“I would have,” I said defensively, “if I’d had some reason to think there might be something wrong with it.”
“But the fact that all your neighbors are getting sick doesn’t count as a good reason.”
I hesitated. “Let me think about that.”
“Your problem, Haim,” Haim said, “is that you think too much.”
That pissed me. “Your problem, Haim, is that you don’t think enough. Is that the kind of God you want to believe in? One who thinks the best way to get people to notice that their mezuzah is no good is to make them sick, maybe even put their lives at risk? Is that all repentance is to you, replacing a piece of parchment on the door? What about all the injustices we see around us in our society? The poor, the refugees, the inequality, the oppression, the violence? Is pasting a little tube with some words from the Torah inside it up on the door jamb going to change that? When you go to synagogue on Rosh Hashanah and Yom Kippur, you’ll mumble all the prayers and chant all the piyyutim, but the day after Yom Kippur you’ll be the same Haim Abutbul. Is that what it’s all about?”
Haim took a step back. “You shouldn’t talk to me like that,” he said. “We live in the same entrance. And anyway, you don’t seem much different from the Haim I knew last year.”
Haim reached up and touched the mezuzah with the fingertips of his right hand, and then brought the fingers to his mouth and kissed them reverently.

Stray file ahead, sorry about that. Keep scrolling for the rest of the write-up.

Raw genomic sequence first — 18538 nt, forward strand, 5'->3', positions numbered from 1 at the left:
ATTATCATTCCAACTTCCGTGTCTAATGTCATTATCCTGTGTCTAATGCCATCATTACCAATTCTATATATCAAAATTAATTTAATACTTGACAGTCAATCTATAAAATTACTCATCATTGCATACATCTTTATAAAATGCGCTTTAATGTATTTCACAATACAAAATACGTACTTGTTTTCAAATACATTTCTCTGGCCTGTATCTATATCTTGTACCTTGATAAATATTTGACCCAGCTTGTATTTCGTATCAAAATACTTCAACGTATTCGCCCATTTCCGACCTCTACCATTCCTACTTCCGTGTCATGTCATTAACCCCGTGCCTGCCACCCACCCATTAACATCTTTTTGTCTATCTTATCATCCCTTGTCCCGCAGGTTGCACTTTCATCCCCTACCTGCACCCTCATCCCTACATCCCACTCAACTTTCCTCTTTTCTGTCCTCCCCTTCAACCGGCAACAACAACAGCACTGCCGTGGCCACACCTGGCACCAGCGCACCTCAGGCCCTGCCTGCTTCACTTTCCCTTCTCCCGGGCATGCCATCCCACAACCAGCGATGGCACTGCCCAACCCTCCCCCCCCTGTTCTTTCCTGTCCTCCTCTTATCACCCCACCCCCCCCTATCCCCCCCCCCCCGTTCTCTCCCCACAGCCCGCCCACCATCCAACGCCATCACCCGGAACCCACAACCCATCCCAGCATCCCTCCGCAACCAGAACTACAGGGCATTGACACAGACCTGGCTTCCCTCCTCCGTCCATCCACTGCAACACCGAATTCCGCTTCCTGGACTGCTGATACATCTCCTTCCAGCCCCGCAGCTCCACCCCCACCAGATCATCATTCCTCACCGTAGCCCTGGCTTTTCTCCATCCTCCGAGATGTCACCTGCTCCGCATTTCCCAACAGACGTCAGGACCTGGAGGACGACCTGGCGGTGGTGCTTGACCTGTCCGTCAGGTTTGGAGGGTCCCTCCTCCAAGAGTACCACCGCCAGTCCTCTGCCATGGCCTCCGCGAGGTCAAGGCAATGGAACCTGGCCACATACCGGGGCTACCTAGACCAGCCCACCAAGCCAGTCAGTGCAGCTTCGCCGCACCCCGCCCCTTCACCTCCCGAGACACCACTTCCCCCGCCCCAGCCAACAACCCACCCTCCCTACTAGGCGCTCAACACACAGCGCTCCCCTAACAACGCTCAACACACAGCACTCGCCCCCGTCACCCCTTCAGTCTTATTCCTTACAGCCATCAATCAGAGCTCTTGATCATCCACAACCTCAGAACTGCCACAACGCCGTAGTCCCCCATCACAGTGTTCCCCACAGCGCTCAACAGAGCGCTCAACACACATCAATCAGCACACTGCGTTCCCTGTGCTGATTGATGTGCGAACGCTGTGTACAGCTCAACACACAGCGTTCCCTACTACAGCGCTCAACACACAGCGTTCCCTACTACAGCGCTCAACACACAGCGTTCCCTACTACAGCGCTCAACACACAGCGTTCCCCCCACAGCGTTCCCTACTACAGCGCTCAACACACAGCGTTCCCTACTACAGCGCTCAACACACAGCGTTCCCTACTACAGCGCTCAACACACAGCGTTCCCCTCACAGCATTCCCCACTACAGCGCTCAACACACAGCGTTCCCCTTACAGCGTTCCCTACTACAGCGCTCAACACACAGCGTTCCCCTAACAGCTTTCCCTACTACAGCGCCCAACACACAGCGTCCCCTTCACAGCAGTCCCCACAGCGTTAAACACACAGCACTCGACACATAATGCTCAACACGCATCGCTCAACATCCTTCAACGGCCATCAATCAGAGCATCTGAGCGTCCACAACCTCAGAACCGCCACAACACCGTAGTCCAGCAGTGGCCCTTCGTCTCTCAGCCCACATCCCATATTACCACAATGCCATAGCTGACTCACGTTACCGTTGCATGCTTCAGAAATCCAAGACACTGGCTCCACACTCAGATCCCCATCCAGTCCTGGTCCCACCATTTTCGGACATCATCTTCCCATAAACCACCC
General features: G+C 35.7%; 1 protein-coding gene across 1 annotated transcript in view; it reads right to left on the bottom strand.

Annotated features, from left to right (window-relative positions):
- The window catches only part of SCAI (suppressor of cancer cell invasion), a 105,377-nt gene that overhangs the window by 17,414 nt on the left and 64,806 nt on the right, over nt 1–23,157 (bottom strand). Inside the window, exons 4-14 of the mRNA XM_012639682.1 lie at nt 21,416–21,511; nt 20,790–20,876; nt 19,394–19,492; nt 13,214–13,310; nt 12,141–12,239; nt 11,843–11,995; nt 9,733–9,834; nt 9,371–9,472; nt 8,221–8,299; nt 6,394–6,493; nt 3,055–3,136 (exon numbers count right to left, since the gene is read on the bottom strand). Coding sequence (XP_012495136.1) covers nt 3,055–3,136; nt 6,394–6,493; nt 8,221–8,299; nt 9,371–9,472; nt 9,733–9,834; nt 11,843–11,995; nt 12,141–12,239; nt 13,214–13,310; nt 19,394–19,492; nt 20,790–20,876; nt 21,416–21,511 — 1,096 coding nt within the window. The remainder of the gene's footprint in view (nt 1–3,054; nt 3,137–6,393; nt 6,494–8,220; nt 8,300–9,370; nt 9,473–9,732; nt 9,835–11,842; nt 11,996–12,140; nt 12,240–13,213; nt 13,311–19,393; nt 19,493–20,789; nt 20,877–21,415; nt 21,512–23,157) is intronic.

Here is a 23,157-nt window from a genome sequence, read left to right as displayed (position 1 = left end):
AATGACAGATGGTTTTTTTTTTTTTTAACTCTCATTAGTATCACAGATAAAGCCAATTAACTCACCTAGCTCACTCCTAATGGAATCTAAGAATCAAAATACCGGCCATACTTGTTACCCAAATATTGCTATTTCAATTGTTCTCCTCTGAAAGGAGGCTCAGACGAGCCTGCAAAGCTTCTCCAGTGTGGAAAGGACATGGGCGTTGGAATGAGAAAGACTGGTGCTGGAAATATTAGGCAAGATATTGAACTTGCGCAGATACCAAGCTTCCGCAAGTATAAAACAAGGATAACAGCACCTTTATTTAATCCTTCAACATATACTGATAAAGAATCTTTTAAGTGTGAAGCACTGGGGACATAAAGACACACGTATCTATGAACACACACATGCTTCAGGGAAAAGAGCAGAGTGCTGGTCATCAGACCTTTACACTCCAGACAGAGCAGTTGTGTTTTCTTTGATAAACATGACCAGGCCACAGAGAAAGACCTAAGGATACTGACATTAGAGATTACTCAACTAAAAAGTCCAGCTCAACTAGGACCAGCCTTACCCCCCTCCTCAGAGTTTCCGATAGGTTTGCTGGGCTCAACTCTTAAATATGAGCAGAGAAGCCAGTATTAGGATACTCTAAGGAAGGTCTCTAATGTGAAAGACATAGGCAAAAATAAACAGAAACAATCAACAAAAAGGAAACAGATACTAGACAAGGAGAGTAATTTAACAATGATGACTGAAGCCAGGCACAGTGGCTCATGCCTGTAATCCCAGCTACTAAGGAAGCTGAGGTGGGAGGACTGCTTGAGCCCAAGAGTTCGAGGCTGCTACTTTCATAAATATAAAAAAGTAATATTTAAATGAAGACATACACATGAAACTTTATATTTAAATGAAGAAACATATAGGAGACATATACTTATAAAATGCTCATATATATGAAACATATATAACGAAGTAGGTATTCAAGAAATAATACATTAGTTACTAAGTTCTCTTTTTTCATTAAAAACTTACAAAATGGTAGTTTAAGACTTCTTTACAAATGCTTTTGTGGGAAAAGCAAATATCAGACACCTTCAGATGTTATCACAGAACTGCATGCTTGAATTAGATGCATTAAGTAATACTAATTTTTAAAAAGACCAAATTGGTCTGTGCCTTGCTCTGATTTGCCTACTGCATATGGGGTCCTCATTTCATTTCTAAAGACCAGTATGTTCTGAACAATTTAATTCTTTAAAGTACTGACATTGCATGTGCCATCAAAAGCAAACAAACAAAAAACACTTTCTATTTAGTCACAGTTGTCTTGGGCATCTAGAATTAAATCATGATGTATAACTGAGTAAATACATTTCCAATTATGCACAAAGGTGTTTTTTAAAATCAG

“It guards the people of Israel’s doorways,” he said. “Just like the blood of the Pesach sacrifice on the doorways of the slaves in Egypt protected their homes from the Angel of Death.”
I reached out my right hand and did the same. “It reminds us to remember the mitzvot and that the Land of Israel is given to us as a trust, not as a gift. If we do not promote justice and charity, it will be taken away from us, Haim.”
We both looked at the parchment in its clear plastic case. Suddenly Haim began humming the overture, first softly, then with a crescendo. I laughed and joined in. “LeShanah tovah Tikatev veTikatev,” he chortled, “May you be written and sealed for a good year” “LeHayyim tovim ve’arukim veshalom,” I replied, “for good and long life and peace.” He reached up and put an arm around my shoulder and I reached down and put an arm around his and together we galloped up the stairs.